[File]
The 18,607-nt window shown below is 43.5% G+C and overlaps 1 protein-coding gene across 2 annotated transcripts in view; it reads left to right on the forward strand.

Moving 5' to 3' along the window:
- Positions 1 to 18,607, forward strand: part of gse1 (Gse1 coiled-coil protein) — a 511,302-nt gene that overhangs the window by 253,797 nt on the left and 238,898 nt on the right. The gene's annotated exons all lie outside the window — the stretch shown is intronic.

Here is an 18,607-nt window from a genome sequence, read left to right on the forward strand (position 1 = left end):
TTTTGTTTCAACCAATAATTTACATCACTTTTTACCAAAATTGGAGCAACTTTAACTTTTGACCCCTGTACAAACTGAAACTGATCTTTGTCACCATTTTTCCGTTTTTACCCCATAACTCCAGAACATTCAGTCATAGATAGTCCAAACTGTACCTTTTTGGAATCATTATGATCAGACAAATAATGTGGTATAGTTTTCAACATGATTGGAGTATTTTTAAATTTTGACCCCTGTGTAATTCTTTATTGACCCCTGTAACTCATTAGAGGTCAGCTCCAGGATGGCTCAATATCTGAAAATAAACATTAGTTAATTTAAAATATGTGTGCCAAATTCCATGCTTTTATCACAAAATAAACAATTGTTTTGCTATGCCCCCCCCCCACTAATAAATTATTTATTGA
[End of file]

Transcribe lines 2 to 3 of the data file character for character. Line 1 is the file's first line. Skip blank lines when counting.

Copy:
Moving 5' to 3' along the window:
- Positions 1 to 18,607, forward strand: part of gse1 (Gse1 coiled-coil protein) — a 511,302-nt gene that overhangs the window by 253,797 nt on the left and 238,898 nt on the right. The gene's annotated exons all lie outside the window — the stretch shown is intronic.